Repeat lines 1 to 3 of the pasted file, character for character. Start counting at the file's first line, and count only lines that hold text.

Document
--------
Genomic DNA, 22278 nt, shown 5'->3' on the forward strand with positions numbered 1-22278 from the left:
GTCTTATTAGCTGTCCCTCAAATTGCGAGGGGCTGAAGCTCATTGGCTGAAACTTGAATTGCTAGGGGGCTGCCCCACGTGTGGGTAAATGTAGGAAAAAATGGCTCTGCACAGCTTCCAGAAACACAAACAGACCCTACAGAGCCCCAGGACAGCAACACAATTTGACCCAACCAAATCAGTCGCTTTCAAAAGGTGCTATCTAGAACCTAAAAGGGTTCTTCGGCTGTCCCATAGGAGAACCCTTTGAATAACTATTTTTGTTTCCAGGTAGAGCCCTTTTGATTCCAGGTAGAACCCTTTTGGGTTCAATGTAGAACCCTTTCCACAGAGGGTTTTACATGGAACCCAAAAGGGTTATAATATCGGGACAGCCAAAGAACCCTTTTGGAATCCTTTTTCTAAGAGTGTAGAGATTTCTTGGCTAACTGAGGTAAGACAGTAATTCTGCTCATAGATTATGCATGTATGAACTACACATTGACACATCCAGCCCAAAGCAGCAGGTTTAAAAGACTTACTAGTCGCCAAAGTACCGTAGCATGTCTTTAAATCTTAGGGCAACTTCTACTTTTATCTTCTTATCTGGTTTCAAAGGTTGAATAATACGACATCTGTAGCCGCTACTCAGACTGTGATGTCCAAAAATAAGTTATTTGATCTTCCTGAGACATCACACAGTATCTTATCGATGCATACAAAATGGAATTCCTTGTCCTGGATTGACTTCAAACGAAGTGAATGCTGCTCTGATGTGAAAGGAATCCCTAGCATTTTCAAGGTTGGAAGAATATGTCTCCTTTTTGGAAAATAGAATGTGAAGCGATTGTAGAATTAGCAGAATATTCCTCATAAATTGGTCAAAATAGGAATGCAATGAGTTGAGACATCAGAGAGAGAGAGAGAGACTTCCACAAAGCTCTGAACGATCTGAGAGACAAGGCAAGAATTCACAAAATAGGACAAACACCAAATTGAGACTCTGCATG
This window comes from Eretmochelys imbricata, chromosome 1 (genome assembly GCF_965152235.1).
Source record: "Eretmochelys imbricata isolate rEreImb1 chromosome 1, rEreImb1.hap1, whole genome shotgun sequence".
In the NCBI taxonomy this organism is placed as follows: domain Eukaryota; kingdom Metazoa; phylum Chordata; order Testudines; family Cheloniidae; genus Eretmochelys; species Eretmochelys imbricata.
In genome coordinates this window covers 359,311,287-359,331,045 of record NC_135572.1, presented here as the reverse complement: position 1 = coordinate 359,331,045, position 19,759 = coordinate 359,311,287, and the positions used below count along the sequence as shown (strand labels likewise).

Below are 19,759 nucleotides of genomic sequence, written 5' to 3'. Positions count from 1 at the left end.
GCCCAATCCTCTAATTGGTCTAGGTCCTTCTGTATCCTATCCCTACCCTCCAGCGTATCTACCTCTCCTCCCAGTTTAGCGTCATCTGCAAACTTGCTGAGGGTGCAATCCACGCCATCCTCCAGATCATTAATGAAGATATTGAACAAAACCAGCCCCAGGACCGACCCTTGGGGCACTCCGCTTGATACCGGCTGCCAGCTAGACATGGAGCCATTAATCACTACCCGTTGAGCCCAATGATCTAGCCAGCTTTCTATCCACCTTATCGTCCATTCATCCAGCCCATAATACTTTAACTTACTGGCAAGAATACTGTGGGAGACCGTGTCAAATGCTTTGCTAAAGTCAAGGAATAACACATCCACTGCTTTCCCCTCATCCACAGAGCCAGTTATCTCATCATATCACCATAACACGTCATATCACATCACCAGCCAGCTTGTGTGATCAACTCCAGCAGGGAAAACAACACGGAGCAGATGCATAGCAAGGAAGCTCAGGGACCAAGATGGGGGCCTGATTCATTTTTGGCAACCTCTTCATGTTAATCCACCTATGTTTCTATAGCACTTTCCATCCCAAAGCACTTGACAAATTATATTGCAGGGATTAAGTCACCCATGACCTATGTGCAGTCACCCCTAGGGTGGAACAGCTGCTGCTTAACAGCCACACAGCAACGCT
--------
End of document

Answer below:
Genomic DNA, 22278 nt, shown 5'->3' on the forward strand with positions numbered 1-22278 from the left:
GTCTTATTAGCTGTCCCTCAAATTGCGAGGGGCTGAAGCTCATTGGCTGAAACTTGAATTGCTAGGGGGCTGCCCCACGTGTGGGTAAATGTAGGAAAAAATGGCTCTGCACAGCTTCCAGAAACACAAACAGACCCTACAGAGCCCCAGGACAGCAACACAATTTGACCCAACCAAATCAGTCGCTTTCAAAAGGTGCTATCTAGAACCTAAAAGGGTTCTTCGGCTGTCCCATAGGAGAACCCTTTGAATAACTATTTTTGTTTCCAGGTAGAGCCCTTTTGATTCCAGGTAGAACCCTTTTGGGTTCAATGTAGAACCCTTTCCACAGAGGGTTTTACATGGAACCCAAAAGGGTTATAATATCGGGACAGCCAAAGAACCCTTTTGGAATCCTTTTTCTAAGAGTGTAGAGATTTCTTGGCTAACTGAGGTAAGACAGTAATTCTGCTCATAGATTATGCATGTATGAACTACACATTGACACATCCAGCCCAAAGCAGCAGGTTTAAAAGACTTACTAGTCGCCAAAGTACCGTAGCATGTCTTTAAATCTTAGGGCAACTTCTACTTTTATCTTCTTATCTGGTTTCAAAGGTTGAATAATACGACATCTGTAGCCGCTACTCAGACTGTGATGTCCAAAAATAAGTTATTTGATCTTCCTGAGACATCACACAGTATCTTATCGATGCATACAAAATGGAATTCCTTGTCCTGGATTGACTTCAAACGAAGTGAATGCTGCTCTGATGTGAAAGGAATCCCTAGCATTTTCAAGGTTGGAAGAATATGTCTCCTTTTTGGAAAATAGAATGTGAAGCGATTGTAGAATTAGCAGAATATTCCTCATAAATTGGTCAAAATAGGAATGCAATGAGTTGAGACATCAGAGAGAGAGAGAGAGACTTCCACAAAGCTCTGAACGATCTGAGAGACAAGGCAAGAATTCACAAAATAGGACAAACACCAAATTGAGACTCTGCATG
This window comes from Eretmochelys imbricata, chromosome 1 (genome assembly GCF_965152235.1).